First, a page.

En el presente artículo identificamos al dominico Domingo de Betanzos como el portador anónimo de un rico obsequio de objetos y códices mexicanos entregado en Bolonia al papa Clemente VII (1533), tal como lo registró en su Historia de Bolonia (1548) el dominico boloñés Leandro Alberti. Enriqueciendo esta información con descripciones adicionales de otros regalos que Betanzos entregó al papa previamente en Roma, intentamos seguir la historia de algunos excepcionales objetos y códices prehispánicos que pertenecieron a colecciones, museos y bibliotecas italianas durante los siglos XVI y XVII.

Palabras clave: Coleccionismo europeo, códices mesoamericanos, Domingo de Betanzos.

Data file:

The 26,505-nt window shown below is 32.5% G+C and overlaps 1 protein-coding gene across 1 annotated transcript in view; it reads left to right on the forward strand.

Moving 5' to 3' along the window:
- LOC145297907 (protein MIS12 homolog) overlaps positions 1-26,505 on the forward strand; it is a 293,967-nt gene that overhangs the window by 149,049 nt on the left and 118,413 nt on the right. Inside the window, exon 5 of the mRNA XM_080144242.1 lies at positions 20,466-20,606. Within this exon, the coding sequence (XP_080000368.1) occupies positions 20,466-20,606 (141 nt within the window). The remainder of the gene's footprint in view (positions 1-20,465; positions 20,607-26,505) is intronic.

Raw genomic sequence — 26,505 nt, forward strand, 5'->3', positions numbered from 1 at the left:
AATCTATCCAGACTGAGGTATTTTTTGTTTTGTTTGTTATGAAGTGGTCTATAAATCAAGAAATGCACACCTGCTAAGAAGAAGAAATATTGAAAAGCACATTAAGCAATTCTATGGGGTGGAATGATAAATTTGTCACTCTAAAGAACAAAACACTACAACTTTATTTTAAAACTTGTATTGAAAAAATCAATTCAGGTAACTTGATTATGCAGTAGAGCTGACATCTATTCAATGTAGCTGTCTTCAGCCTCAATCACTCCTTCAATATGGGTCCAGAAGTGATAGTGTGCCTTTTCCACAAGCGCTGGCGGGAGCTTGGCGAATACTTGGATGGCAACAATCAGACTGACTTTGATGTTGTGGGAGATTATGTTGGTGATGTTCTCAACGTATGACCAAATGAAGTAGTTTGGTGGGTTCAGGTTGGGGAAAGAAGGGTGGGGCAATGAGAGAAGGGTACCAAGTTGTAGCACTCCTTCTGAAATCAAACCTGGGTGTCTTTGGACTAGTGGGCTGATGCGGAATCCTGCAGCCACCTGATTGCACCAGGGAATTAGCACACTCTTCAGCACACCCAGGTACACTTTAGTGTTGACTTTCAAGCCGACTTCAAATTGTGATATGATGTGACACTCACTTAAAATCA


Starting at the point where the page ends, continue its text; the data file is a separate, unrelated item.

In a recent paper (Laurencich Minelli 2012), the senior author discussed the importance of a passage wrote by the Bolognese Dominican Leandro Alberti in his historical work Historie di Bologna (1548). The text, whose relevance for the early Bolognese history of Codex Cospi had been stressed by Massimo Donattini (2008) in an article unnoticed by Mesoamericanist scholars,1 describes a gift that a Dominican friar named "Domingo" coming from the "New Indies" brought to Clement VII (Giulio de' Medici) when the Pope went to Bologna to meet the Emperor Charles V in 15321533. The passage is so interesting that it is worth repeating in its entirety: